The Primary School Years
© UNICEF Jamaica, 2005; Noorani
1. How can I help my child learn better in primary/prep school?
As a parent, you are responsible to ensure that you work with your child’s school to give him or her the best education possible.
Parents can help by:
- Ensuring children get healthy and adequate meals because nutrition is an important part of learning. A child needs a good breakfast and a good lunch to be alert and active in classes.
- Ensuring that children have the books and materials they need to use at school. If there is difficulty in providing your child with the books he or she needs, please check the guidance counsellor or principal at the school. They can help you get assistance.
- Ensuring that children attend classes regularly. Do not let them miss school. New things are being taught every day and they need to learn everything.
- Supporting children’s learning at home by making sure that homework is done and by encouraging children. You can read stories and do puzzles with your children. Help them join a local library so that they have access to lots of books. Watch educational programmes with your child. If your child has questions which you cannot answer, do some research together and have fun finding the answers.
- Encouraging your children to work hard at school. Praise them when they do well and try to help and motivate them when they face challenges.
- Supporting your child’s school and keeping in touch with his or her teacher. Join the Parent Teachers Association (PTA) and participate in its activities. Take time to talk with your child’s teacher about his or her progress. Ask the teacher for ideas on how you can help your child do well in school.
2. My child is not listening to me and behaves badly at times. How can I discipline her?
As a parent it is natural to feel upset or angry when a child misbehaves, but it is also important to learn to control our feelings and to ensure that our actions result in positive behaviour.
Physical punishment, such as hitting, spanking, pinching, slapping, shaking or “boxing” the child, should not be a part of your programme of discipline. It not only hurts and demeans the child but it also reinforces the idea of violence as a method of problem solving. Children learn violence through corporal punishment.
Communication is a very important part of correcting a child’s behaviour. Talk to your child and try to find out why she is not listening to you and has behaved badly. Be open and honest with your child but also show that you care for and respect him or her.
There are different ways to effectively discipline a child:
- Set realistic and clear limits for your child. Let them know early what is or is not acceptable behaviour. Remember too that you must set the example and “practice what you preach.”
- You may choose to ignore some forms of inappropriate behaviour which are not dangerous to the child or to others. Give approval and attention when there is appropriate behaviour.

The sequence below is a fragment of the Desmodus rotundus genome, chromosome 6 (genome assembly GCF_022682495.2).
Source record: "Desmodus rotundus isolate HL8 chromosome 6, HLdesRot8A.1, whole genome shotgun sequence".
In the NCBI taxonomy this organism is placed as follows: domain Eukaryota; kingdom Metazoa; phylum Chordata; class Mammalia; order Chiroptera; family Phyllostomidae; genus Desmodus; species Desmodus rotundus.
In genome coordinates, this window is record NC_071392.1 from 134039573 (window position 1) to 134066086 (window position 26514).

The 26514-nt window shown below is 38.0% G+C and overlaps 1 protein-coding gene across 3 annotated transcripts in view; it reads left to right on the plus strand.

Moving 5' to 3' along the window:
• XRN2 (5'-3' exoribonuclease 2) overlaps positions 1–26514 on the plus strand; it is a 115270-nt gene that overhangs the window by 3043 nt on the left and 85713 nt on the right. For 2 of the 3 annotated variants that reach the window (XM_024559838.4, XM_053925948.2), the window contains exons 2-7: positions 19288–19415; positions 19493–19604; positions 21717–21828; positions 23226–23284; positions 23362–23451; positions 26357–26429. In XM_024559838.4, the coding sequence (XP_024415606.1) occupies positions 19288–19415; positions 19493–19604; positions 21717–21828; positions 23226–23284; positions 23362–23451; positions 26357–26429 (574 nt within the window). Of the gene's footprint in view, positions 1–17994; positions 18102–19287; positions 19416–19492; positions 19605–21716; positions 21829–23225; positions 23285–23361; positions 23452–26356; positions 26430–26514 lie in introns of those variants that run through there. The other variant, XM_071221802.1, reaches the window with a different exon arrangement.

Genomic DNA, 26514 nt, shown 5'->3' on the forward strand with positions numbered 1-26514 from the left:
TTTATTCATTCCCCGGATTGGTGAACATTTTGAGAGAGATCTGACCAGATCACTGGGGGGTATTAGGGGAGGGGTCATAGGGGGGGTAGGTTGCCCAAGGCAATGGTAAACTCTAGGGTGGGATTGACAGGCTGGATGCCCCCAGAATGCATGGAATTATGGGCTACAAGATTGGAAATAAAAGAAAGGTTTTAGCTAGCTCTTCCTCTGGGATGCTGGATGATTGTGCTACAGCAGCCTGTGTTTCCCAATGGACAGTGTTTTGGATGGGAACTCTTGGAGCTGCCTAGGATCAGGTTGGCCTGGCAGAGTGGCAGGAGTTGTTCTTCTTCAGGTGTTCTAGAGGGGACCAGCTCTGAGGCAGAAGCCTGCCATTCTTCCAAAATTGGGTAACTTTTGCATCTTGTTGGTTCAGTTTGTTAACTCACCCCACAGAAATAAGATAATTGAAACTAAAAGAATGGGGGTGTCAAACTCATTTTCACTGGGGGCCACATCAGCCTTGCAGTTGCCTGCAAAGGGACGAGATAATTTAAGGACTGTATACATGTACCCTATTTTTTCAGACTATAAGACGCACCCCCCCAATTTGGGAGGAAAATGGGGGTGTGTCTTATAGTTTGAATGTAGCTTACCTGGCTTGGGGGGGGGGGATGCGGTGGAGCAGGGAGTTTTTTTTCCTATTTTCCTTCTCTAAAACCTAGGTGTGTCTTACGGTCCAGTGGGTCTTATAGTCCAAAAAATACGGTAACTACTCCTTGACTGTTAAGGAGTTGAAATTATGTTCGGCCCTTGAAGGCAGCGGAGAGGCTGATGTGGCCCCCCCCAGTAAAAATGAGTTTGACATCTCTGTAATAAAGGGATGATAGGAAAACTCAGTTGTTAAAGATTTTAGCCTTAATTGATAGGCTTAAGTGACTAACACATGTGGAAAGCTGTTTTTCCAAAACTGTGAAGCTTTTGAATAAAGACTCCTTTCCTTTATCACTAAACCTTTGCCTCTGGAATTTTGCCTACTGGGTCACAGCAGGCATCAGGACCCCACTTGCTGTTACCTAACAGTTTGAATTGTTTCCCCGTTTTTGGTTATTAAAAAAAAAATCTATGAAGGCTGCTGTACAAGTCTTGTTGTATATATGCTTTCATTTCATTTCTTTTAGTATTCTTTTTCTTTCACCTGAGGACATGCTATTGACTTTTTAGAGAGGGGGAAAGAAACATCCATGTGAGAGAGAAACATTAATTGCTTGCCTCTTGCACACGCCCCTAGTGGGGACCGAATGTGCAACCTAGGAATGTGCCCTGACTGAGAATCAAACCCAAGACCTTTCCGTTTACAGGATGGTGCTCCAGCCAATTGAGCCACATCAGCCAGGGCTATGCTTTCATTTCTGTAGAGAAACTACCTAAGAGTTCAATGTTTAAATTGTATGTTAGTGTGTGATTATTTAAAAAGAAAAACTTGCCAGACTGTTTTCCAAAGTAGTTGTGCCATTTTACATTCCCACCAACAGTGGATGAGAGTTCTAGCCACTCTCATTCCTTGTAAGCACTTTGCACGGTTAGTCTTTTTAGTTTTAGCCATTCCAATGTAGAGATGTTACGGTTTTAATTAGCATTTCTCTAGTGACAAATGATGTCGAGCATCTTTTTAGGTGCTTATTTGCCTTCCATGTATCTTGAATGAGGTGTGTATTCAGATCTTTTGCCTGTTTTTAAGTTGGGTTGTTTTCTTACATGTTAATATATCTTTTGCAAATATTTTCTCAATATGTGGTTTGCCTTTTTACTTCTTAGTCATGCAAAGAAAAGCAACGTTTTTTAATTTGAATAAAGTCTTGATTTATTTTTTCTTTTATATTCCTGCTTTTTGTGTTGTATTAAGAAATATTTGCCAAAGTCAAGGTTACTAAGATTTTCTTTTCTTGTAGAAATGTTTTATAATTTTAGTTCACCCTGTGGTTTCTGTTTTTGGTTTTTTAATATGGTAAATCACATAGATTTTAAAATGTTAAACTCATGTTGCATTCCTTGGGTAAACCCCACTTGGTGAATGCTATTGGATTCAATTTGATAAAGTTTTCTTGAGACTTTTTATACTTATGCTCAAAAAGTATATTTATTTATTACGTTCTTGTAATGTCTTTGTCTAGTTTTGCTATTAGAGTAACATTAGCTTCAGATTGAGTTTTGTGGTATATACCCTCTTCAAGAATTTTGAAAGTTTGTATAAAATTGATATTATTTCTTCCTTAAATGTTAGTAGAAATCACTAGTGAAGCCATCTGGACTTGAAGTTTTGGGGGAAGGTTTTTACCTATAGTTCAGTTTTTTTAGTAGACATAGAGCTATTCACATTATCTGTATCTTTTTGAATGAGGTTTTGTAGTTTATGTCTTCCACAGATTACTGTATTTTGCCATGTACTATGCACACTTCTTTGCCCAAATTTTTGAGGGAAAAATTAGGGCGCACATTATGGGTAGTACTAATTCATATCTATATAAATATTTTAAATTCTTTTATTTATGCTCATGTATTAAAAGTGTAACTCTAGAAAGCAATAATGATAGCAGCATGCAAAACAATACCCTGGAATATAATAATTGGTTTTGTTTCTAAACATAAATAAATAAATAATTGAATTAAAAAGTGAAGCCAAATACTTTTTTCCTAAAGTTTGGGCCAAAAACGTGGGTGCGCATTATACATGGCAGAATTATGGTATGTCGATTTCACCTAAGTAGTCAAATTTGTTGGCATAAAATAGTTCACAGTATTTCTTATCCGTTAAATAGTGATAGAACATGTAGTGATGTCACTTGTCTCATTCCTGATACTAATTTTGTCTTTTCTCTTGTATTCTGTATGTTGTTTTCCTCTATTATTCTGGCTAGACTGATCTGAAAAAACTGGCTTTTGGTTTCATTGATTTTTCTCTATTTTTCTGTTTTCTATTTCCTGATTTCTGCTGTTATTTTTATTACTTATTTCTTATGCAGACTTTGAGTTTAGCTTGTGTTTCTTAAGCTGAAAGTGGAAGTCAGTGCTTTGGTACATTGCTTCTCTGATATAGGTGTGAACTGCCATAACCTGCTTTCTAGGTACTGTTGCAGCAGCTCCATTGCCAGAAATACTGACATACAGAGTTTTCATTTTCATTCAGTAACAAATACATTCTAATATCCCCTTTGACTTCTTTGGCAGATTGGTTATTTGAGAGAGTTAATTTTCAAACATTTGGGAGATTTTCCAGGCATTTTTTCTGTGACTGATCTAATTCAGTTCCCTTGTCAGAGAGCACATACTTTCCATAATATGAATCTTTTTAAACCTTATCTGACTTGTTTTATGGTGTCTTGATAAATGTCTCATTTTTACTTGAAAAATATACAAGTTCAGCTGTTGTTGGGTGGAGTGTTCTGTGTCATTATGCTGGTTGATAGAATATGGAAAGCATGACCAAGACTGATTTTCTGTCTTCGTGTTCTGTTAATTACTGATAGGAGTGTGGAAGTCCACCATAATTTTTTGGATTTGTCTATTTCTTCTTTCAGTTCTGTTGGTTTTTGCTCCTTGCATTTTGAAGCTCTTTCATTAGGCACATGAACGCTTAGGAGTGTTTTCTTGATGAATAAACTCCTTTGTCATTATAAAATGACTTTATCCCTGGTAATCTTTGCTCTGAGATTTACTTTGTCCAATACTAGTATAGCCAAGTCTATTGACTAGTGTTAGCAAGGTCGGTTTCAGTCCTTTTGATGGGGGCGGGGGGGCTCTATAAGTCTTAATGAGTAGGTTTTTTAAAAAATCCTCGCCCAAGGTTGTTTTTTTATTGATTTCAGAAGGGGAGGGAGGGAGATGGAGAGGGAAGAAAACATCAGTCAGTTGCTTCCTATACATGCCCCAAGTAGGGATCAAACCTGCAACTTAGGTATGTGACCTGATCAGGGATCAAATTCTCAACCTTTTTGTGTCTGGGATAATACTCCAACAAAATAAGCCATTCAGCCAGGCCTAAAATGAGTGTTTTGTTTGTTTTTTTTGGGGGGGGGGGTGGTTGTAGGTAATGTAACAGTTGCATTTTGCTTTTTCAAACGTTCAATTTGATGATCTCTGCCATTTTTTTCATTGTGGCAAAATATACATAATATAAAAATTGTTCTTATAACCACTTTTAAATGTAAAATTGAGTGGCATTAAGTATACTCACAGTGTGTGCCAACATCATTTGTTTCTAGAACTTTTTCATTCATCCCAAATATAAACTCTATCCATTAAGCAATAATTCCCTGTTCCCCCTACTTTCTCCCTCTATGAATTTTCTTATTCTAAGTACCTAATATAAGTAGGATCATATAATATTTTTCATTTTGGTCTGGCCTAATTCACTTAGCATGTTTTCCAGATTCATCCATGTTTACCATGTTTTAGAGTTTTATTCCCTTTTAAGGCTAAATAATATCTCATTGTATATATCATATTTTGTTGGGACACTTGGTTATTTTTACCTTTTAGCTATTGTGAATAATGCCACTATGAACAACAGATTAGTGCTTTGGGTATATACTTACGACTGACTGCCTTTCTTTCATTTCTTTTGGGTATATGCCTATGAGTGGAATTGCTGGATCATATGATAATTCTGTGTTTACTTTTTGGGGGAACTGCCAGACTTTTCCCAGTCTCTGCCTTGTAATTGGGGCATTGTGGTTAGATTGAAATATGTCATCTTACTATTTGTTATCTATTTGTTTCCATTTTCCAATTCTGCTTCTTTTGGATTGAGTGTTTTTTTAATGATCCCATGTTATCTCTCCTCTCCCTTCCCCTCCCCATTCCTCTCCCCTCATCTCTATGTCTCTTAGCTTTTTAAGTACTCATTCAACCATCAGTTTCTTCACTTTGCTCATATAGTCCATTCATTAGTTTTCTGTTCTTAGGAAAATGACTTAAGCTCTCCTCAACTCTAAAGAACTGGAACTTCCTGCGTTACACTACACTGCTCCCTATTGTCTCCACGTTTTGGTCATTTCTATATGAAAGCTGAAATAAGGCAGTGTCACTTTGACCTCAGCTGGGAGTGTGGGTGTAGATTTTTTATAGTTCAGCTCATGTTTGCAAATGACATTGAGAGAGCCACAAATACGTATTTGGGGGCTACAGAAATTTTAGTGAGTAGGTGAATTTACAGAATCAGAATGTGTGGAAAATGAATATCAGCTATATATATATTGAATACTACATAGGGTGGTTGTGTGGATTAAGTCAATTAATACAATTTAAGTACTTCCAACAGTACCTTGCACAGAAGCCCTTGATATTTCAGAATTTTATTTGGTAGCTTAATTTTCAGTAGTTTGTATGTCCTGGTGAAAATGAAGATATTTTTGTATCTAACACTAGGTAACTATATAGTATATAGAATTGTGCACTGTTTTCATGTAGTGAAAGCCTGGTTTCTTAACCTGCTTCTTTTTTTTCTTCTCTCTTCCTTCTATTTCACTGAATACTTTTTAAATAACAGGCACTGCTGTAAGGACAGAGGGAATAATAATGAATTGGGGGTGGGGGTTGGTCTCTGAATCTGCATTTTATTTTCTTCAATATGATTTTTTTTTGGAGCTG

- Give the child a “timeout” in which he or she is isolated from others. Timeout gives the parent time to cool down and gives the child time to reflect on his or her behaviour.
- Praise and reward good behaviour as a way of discouraging bad behaviour
3. I am afraid that my child is watching too much television and I think that he is watching some programmes that are for older persons. What can I do?
Television poses challenges for parents, but it can also be used to support effective parenting. Researchers have noted that television can discourage physical activity as well as the development of thinking strategies and reflection in children. Television also exposes the viewer to depictions of violence and sexual activity, which are in the content of a lot of television programmes.
As a parent, you need to control the power of television and also get the most out of this very useful tool. Here are some things you can do:
- Set a limit on television time and be firm about it
- Encourage activities and reading among your children
- Monitor the types of programmes your children watch and ensure that you get a package of programming via cable that is suitable for children. Activate the monitoring mechanism provided by your cable company which screens out programmes which are not suitable for children below a specific age.
- Watch television with your children and discuss what you have viewed.
- Praise your children for good viewing habits
- Practise what you preach – if you want your child to watch less television and to avoid certain programmes, you must set the right example by not watching too much television or by watching those programmes you have criticised as unsuitable.
4. My children are always fighting each other. Sometimes it gets so bad I do not know how to stop it and I just punish them both. This does not work as they still fight and quarrel. How can I stop this behaviour?
It is not unusual for siblings to fight and bicker among each themselves. Sometimes however the arguments and fights become too much. This excessive sibling rivalry may be caused by a number of factors including: favouritism shown by parents to one child; the loss of attention which older children may suffer when a new baby comes into the family; or jealousy between children.
When faced with sibling rivalry, parents can:
- Avoid favouritism
- Love and appreciate each child for what is unique and special about him or her
- Ignore the minor quarrels and allow the children to resolve these minor conflicts on their own.
- Teach children problem solving and conflict resolution skills
- Prepare children for the arrival of a new baby into the family
- Avoid overprotecting younger children and placing too much responsibility on older children